Join for a dream-like walk through the rooms of an old Bergen villa in the company of aural shadows cast by lost times and the invisible furniture of forgotten inhabitants. The Waves is a musical installation and experimental spatial album by the Norwegian artist and composer Espen Sommer Eide commissioned by Borealis and Marres, house of contemporary culture in the Netherlands. It began in 2019 with multiple recording sessions over a year in the old Marres family villa in Maastricht together with musicians Mari Kvien Brunvoll and Martin Taxt, and photographic artist Jochem vanden Ecker. A large array of Sommer Eide’s custom made and modified instruments were used during the recording, exploring new forms of improvisations mingling light and sound and the architectural acoustics and histories of the rooms. The result was first exhibited in 2020 as an experimental spatial album installed in the Marres building. For Borealis 2022 the album will be reworked and re-installed in the old villa Christinegaard Hovedgaard in the historical area of Sandviken in Bergen.
Inspired by Virginia Woolf’s novel with which the project shares its title, The Waves explores ideas of repetition, absence and multiple perspectives. Following the shadows of the musicians, the listener experiences a musical journey that transports them from one room to the next. They hear sequences, melodies and rhythms where the voices and perspectives of the performers are multiplied and heard from many angles at once, as in an imaginary hall of sound mirrors. A music that highlight the building itself as container for possible worlds, unobserved, unoccupied by any particular subject.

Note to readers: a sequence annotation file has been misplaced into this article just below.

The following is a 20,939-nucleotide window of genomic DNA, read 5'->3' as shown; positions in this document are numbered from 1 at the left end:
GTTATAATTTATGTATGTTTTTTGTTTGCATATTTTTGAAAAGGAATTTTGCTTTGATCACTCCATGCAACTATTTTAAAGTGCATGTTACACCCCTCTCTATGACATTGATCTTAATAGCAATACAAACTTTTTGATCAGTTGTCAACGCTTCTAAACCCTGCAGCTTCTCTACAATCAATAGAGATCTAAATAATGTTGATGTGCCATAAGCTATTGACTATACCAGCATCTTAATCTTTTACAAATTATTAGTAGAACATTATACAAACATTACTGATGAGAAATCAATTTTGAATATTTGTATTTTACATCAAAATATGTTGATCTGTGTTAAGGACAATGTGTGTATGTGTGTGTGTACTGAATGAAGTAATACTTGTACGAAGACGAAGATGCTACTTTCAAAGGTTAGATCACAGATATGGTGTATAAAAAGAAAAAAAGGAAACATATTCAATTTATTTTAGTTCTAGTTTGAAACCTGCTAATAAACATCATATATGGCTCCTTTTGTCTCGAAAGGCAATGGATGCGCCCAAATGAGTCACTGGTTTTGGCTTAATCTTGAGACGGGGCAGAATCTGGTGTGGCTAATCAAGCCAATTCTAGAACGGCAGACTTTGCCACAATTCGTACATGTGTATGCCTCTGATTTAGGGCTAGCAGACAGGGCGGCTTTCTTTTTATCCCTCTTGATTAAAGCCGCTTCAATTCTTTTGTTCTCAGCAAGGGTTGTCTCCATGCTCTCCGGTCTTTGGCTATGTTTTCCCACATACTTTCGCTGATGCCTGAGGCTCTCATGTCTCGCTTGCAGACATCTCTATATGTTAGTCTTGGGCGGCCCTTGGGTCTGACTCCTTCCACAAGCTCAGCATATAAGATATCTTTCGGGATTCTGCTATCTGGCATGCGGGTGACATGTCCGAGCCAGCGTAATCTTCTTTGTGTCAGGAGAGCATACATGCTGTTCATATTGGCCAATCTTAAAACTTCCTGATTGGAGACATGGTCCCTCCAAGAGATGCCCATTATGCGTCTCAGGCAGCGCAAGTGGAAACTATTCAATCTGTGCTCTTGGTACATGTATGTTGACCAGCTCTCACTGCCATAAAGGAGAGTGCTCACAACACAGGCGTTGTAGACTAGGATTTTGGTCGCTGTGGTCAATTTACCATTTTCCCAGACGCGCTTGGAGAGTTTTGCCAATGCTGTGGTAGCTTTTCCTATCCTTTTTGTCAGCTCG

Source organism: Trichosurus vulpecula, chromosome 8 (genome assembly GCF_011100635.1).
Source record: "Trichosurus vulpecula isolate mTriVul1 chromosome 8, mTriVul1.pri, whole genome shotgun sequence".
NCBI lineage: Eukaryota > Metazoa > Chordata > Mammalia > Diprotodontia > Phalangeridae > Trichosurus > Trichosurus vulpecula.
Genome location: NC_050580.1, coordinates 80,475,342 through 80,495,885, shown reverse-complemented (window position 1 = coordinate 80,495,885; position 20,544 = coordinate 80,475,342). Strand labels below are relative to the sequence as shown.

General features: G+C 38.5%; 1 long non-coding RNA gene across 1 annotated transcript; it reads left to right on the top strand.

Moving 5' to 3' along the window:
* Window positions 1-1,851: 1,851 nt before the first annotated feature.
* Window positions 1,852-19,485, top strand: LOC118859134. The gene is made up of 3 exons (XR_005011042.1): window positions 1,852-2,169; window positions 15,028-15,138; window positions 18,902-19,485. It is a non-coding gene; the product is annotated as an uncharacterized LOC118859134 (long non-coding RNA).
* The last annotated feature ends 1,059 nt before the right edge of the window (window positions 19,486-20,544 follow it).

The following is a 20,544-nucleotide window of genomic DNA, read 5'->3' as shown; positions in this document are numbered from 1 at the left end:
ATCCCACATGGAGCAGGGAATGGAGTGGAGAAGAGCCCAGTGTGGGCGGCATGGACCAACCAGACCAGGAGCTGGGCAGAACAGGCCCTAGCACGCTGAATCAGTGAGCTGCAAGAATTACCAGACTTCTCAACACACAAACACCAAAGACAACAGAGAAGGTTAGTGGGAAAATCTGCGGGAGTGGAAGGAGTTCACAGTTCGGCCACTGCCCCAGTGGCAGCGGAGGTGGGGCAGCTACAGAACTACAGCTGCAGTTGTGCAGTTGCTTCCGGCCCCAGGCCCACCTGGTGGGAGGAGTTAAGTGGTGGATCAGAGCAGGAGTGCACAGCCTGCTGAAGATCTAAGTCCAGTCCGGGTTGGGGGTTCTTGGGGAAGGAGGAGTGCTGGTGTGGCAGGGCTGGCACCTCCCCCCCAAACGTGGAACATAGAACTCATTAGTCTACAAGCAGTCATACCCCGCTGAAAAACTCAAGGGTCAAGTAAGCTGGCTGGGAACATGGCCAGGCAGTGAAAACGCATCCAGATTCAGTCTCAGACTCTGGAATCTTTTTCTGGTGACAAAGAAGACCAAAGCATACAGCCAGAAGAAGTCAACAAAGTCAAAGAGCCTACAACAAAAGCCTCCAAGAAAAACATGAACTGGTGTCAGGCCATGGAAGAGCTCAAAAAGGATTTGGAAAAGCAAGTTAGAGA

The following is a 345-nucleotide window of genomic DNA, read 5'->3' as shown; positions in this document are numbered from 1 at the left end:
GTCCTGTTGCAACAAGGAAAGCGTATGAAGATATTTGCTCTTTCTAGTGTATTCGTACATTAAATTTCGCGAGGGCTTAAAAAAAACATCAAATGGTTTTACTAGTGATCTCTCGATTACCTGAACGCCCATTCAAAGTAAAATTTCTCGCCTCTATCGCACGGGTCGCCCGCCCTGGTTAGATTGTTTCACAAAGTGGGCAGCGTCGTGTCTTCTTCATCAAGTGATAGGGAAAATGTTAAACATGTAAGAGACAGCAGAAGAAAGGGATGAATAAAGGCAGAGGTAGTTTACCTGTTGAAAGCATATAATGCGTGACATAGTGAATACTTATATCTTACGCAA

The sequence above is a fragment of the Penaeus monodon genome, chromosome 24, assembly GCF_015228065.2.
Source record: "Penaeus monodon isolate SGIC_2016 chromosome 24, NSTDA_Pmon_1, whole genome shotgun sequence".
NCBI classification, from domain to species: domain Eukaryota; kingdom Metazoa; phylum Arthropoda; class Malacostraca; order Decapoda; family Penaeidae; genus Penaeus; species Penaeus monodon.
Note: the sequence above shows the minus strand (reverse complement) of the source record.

Sommer Eide writes, ”In The Waves, you don’t exactly know where the voices are coming from or who is speaking. The text collage that is the raw material for the vocal parts of the spatial album, with quotes mostly from Virginia Woolf, and a few from Alfred North Whitehead and Bertrand Russel, is not here to convey a particular message, but to be the raw material for our improvisations and permutations. The sound of words constitutes a layer of meaning that surrounds us all the time. It creates small misunderstandings or "mis-hearings" and propels our conversations forward often without us being aware of it. This soundscape of language is to me like very old music.”